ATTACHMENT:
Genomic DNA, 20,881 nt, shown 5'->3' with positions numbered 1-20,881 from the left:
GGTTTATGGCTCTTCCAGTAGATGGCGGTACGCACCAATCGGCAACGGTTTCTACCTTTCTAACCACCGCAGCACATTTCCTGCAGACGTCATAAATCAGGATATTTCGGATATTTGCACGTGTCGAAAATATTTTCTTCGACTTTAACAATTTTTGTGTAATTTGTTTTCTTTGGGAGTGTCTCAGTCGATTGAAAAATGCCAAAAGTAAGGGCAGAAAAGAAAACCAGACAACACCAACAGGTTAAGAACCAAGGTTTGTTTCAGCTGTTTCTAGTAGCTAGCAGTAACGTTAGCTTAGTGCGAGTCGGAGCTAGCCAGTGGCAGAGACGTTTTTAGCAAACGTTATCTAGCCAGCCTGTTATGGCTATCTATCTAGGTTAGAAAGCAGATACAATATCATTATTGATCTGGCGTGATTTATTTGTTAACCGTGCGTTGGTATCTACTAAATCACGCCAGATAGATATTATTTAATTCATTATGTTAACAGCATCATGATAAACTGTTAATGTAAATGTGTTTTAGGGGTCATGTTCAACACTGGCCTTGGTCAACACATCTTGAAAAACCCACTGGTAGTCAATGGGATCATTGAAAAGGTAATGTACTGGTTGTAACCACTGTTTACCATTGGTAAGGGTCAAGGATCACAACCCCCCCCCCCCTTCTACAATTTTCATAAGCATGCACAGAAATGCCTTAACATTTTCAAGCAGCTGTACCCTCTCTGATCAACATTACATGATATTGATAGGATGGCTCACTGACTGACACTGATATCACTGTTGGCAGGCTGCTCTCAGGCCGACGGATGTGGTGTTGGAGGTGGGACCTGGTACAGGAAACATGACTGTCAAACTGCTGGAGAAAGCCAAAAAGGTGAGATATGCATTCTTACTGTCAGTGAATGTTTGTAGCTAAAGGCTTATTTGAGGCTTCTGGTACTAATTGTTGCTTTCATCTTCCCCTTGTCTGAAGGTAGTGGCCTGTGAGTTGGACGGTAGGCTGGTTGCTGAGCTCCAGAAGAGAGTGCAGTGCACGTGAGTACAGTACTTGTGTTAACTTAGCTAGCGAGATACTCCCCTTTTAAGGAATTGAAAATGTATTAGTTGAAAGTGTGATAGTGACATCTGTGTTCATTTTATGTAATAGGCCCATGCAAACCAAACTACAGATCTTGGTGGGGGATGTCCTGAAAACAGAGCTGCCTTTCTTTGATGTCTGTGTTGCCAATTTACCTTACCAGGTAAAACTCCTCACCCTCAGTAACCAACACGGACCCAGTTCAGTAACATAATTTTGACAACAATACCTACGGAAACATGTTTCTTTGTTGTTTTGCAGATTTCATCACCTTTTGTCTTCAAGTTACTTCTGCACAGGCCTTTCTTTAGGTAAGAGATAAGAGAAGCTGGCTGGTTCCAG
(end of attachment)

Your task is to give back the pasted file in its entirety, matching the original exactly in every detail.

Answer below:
Genomic DNA, 20,881 nt, shown 5'->3' with positions numbered 1-20,881 from the left:
GGTTTATGGCTCTTCCAGTAGATGGCGGTACGCACCAATCGGCAACGGTTTCTACCTTTCTAACCACCGCAGCACATTTCCTGCAGACGTCATAAATCAGGATATTTCGGATATTTGCACGTGTCGAAAATATTTTCTTCGACTTTAACAATTTTTGTGTAATTTGTTTTCTTTGGGAGTGTCTCAGTCGATTGAAAAATGCCAAAAGTAAGGGCAGAAAAGAAAACCAGACAACACCAACAGGTTAAGAACCAAGGTTTGTTTCAGCTGTTTCTAGTAGCTAGCAGTAACGTTAGCTTAGTGCGAGTCGGAGCTAGCCAGTGGCAGAGACGTTTTTAGCAAACGTTATCTAGCCAGCCTGTTATGGCTATCTATCTAGGTTAGAAAGCAGATACAATATCATTATTGATCTGGCGTGATTTATTTGTTAACCGTGCGTTGGTATCTACTAAATCACGCCAGATAGATATTATTTAATTCATTATGTTAACAGCATCATGATAAACTGTTAATGTAAATGTGTTTTAGGGGTCATGTTCAACACTGGCCTTGGTCAACACATCTTGAAAAACCCACTGGTAGTCAATGGGATCATTGAAAAGGTAATGTACTGGTTGTAACCACTGTTTACCATTGGTAAGGGTCAAGGATCACAACCCCCCCCCCCCTTCTACAATTTTCATAAGCATGCACAGAAATGCCTTAACATTTTCAAGCAGCTGTACCCTCTCTGATCAACATTACATGATATTGATAGGATGGCTCACTGACTGACACTGATATCACTGTTGGCAGGCTGCTCTCAGGCCGACGGATGTGGTGTTGGAGGTGGGACCTGGTACAGGAAACATGACTGTCAAACTGCTGGAGAAAGCCAAAAAGGTGAGATATGCATTCTTACTGTCAGTGAATGTTTGTAGCTAAAGGCTTATTTGAGGCTTCTGGTACTAATTGTTGCTTTCATCTTCCCCTTGTCTGAAGGTAGTGGCCTGTGAGTTGGACGGTAGGCTGGTTGCTGAGCTCCAGAAGAGAGTGCAGTGCACGTGAGTACAGTACTTGTGTTAACTTAGCTAGCGAGATACTCCCCTTTTAAGGAATTGAAAATGTATTAGTTGAAAGTGTGATAGTGACATCTGTGTTCATTTTATGTAATAGGCCCATGCAAACCAAACTACAGATCTTGGTGGGGGATGTCCTGAAAACAGAGCTGCCTTTCTTTGATGTCTGTGTTGCCAATTTACCTTACCAGGTAAAACTCCTCACCCTCAGTAACCAACACGGACCCAGTTCAGTAACATAATTTTGACAACAATACCTACGGAAACATGTTTCTTTGTTGTTTTGCAGATTTCATCACCTTTTGTCTTCAAGTTACTTCTGCACAGGCCTTTCTTTAGGTAAGAGATAAGAGAAGCTGGCTGGTTCCAG